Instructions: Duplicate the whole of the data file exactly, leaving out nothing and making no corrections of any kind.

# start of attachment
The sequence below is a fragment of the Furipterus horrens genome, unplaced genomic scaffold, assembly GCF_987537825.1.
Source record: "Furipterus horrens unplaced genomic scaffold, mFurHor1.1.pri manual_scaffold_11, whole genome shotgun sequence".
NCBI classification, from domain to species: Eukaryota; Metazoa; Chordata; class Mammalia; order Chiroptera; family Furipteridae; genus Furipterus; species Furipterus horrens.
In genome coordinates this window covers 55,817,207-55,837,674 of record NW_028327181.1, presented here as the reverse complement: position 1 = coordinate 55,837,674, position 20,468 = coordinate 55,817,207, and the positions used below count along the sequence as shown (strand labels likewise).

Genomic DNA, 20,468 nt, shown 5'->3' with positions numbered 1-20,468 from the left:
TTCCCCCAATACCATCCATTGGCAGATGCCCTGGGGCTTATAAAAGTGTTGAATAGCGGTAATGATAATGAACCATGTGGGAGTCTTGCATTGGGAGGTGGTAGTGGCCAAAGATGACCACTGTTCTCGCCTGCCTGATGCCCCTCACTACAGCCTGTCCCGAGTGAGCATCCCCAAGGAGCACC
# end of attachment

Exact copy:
The sequence below is a fragment of the Furipterus horrens genome, unplaced genomic scaffold, assembly GCF_987537825.1.
Source record: "Furipterus horrens unplaced genomic scaffold, mFurHor1.1.pri manual_scaffold_11, whole genome shotgun sequence".
NCBI classification, from domain to species: Eukaryota; Metazoa; Chordata; class Mammalia; order Chiroptera; family Furipteridae; genus Furipterus; species Furipterus horrens.
In genome coordinates this window covers 55,817,207-55,837,674 of record NW_028327181.1, presented here as the reverse complement: position 1 = coordinate 55,837,674, position 20,468 = coordinate 55,817,207, and the positions used below count along the sequence as shown (strand labels likewise).

Genomic DNA, 20,468 nt, shown 5'->3' with positions numbered 1-20,468 from the left:
TTCCCCCAATACCATCCATTGGCAGATGCCCTGGGGCTTATAAAAGTGTTGAATAGCGGTAATGATAATGAACCATGTGGGAGTCTTGCATTGGGAGGTGGTAGTGGCCAAAGATGACCACTGTTCTCGCCTGCCTGATGCCCCTCACTACAGCCTGTCCCGAGTGAGCATCCCCAAGGAGCACC